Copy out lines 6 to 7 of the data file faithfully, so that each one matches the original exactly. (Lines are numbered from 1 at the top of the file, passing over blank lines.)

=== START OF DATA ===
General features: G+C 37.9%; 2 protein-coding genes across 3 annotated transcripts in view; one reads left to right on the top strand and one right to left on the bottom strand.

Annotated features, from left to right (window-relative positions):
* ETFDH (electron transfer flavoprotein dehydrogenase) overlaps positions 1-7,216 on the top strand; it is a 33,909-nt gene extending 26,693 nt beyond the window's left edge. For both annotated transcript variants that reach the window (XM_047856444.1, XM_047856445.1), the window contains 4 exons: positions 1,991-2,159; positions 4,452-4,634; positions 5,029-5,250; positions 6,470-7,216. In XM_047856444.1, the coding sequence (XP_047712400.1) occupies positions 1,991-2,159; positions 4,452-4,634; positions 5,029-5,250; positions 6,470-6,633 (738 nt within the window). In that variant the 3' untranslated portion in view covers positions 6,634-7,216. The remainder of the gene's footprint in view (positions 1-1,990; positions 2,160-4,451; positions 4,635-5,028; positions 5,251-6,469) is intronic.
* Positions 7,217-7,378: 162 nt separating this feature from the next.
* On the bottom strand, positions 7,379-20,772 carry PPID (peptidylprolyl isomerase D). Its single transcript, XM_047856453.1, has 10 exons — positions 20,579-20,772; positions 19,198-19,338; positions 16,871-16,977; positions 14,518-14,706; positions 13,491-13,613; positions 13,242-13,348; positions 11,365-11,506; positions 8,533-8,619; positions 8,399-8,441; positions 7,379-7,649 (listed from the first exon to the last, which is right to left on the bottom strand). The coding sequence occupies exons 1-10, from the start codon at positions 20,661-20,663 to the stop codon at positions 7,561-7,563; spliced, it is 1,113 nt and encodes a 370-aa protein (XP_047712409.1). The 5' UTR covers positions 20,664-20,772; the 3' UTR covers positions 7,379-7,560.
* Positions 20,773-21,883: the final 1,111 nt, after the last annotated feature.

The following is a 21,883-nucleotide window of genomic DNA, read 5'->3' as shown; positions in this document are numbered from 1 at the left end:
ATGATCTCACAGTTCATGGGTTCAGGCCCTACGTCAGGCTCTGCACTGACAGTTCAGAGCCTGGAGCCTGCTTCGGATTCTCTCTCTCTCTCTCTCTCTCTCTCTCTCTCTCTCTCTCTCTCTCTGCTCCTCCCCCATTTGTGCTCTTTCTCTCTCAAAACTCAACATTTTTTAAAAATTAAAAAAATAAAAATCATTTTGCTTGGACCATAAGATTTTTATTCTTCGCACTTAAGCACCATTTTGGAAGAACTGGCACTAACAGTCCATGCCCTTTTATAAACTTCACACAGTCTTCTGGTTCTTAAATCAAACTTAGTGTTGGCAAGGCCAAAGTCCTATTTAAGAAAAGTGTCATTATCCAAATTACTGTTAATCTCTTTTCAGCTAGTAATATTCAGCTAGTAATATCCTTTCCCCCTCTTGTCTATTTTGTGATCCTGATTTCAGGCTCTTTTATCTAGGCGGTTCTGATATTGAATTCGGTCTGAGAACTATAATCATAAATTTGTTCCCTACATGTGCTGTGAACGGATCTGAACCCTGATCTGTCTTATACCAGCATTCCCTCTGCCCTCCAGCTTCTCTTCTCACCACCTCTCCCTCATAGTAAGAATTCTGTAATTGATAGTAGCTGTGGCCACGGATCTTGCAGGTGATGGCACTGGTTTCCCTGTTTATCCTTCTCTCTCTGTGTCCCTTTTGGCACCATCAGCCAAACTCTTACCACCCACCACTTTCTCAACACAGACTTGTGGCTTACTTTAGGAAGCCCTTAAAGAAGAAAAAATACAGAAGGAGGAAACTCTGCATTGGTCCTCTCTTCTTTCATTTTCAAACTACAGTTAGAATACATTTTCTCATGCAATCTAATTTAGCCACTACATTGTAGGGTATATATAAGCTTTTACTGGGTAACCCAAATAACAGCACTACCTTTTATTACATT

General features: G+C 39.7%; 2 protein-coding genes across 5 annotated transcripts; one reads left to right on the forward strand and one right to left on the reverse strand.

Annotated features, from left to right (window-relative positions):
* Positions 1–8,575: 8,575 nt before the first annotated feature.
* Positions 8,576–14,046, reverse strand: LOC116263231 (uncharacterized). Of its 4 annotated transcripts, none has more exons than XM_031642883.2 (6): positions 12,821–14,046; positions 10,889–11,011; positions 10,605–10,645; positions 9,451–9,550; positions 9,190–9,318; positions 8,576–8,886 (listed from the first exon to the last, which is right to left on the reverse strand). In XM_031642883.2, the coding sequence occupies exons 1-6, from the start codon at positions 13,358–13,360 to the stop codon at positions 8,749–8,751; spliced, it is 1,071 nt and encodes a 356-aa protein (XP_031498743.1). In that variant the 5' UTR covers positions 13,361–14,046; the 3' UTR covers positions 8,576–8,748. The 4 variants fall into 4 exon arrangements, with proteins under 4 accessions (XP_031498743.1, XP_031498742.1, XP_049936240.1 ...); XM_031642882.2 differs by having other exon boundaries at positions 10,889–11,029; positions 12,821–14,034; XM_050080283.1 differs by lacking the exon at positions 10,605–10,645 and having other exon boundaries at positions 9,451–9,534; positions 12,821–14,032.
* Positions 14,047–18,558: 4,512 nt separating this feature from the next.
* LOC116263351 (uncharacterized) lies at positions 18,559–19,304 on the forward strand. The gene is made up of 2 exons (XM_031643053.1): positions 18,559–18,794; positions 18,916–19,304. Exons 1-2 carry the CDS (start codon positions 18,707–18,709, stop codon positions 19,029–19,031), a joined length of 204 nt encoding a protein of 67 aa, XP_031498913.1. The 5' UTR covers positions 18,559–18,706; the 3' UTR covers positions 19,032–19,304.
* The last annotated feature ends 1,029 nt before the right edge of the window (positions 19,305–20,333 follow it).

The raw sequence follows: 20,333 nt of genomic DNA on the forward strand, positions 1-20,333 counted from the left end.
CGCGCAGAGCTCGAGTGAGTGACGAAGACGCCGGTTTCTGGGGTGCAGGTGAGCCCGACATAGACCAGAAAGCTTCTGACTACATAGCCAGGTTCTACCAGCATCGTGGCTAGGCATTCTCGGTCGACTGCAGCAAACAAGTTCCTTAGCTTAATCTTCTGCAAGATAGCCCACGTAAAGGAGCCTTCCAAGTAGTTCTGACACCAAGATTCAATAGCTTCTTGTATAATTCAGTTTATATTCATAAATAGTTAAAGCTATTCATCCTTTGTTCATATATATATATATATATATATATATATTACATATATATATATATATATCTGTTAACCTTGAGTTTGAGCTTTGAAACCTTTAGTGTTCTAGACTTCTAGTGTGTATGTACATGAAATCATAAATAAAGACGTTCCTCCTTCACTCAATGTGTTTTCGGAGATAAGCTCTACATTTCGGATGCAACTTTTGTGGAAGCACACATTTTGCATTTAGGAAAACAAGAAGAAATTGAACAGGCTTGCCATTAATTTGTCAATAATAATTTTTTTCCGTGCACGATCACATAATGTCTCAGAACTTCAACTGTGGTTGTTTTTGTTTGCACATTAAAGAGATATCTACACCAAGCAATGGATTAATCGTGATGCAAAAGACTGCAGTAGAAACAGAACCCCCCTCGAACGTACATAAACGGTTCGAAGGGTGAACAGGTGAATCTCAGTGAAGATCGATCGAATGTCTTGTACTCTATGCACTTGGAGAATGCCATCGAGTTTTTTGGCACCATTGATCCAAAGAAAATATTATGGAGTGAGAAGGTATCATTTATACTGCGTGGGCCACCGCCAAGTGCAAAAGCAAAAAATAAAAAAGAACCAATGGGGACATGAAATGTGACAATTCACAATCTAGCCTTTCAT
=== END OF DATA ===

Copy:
* Positions 20,773-21,883: the final 1,111 nt, after the last annotated feature.

The following is a 21,883-nucleotide window of genomic DNA, read 5'->3' as shown; positions in this document are numbered from 1 at the left end: